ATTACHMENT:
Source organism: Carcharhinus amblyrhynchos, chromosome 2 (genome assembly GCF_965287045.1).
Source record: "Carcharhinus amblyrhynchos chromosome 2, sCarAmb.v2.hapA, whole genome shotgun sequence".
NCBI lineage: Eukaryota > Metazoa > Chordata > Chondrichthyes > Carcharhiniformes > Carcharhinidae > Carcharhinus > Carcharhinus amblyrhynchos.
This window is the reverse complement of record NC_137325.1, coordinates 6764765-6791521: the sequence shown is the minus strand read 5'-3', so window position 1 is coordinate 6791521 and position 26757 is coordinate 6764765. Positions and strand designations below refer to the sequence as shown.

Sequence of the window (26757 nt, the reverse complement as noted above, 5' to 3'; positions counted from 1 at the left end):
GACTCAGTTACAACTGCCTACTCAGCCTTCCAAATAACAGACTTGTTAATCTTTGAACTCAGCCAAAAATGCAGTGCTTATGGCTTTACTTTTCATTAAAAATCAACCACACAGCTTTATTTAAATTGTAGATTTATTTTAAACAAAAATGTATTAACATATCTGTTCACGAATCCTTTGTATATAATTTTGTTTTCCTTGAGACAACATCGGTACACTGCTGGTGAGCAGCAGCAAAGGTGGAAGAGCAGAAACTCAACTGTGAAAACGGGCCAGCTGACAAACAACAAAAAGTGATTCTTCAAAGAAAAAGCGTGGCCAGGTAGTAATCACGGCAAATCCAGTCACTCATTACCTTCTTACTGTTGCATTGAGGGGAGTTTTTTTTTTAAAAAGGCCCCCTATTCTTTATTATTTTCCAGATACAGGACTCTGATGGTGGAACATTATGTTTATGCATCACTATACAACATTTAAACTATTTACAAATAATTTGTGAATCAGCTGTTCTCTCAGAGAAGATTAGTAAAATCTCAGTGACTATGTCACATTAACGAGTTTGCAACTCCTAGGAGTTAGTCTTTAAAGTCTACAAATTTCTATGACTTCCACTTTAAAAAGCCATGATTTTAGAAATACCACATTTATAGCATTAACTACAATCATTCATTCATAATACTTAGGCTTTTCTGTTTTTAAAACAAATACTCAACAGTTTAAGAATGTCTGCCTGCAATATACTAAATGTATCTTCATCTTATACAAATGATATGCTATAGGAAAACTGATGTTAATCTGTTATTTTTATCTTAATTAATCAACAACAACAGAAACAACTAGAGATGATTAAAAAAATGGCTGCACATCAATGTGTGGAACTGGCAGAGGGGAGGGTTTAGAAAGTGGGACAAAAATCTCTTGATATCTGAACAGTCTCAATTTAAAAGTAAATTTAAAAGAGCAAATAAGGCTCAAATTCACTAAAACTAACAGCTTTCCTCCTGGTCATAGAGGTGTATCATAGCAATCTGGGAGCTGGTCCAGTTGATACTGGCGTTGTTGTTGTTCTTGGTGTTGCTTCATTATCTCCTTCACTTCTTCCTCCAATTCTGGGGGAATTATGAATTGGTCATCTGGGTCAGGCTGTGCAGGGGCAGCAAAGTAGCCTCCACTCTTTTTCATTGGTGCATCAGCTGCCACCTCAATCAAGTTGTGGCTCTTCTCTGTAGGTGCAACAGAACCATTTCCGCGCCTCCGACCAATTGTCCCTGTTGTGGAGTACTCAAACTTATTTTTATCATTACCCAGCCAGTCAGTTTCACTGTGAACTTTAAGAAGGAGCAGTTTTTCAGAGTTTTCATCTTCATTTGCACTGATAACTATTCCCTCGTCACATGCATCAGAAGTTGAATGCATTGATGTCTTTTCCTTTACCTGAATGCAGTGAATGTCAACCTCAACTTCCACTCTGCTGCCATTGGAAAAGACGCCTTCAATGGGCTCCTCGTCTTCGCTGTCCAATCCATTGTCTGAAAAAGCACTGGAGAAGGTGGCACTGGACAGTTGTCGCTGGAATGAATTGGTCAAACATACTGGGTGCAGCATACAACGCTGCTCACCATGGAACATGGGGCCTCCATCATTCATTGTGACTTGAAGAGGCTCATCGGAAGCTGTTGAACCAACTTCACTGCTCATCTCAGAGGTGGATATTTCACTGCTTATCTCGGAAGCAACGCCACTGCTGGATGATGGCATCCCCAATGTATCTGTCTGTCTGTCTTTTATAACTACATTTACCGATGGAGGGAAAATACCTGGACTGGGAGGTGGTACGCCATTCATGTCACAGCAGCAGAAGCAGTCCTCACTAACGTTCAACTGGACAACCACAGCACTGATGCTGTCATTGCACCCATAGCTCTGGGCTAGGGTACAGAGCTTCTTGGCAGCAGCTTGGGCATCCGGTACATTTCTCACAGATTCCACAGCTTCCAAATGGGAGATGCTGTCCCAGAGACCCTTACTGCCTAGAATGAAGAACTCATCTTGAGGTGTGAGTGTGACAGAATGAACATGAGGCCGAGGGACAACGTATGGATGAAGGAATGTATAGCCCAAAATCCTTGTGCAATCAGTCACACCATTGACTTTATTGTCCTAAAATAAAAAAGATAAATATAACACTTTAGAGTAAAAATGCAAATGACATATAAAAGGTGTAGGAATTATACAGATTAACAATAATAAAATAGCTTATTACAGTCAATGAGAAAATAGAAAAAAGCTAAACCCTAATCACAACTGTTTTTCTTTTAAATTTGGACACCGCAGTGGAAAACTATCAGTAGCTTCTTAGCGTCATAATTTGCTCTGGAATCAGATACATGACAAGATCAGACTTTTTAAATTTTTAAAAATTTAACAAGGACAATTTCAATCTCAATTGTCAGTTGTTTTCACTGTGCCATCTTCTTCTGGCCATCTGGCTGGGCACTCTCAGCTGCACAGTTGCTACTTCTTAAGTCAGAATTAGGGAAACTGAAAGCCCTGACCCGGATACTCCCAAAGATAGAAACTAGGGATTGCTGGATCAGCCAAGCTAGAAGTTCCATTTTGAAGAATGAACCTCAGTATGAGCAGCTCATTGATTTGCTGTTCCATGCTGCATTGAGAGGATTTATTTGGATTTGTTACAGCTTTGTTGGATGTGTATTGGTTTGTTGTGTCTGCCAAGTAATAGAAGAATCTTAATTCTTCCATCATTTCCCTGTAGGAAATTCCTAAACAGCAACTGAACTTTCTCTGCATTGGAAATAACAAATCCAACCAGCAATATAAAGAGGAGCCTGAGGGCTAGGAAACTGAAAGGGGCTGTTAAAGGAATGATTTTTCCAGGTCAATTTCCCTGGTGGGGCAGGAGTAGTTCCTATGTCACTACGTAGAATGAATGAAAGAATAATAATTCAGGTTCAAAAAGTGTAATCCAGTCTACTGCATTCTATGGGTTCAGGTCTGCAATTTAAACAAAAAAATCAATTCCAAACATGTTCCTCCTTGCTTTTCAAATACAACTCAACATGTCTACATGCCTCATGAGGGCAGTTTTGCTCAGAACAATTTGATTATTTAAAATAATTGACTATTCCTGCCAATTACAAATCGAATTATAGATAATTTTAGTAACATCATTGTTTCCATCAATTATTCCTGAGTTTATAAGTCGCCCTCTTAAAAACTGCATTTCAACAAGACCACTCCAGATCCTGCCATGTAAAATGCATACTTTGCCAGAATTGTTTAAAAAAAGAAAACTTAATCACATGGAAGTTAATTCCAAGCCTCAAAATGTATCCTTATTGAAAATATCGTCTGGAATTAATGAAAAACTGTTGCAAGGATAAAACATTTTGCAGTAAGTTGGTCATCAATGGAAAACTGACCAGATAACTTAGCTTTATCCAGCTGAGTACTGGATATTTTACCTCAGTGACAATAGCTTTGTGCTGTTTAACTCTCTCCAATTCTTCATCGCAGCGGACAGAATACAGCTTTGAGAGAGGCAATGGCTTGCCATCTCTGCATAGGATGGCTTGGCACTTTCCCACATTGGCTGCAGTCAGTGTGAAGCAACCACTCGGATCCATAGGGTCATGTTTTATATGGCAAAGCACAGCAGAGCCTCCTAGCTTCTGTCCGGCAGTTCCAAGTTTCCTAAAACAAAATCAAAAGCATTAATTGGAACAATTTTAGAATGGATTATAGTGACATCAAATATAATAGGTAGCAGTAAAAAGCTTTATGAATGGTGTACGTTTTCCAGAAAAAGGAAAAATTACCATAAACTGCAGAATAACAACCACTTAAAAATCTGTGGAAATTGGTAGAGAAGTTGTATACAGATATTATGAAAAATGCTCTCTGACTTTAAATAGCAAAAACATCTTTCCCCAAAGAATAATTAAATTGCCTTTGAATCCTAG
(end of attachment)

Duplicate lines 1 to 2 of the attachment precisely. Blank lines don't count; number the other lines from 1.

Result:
Source organism: Carcharhinus amblyrhynchos, chromosome 2 (genome assembly GCF_965287045.1).
Source record: "Carcharhinus amblyrhynchos chromosome 2, sCarAmb.v2.hapA, whole genome shotgun sequence".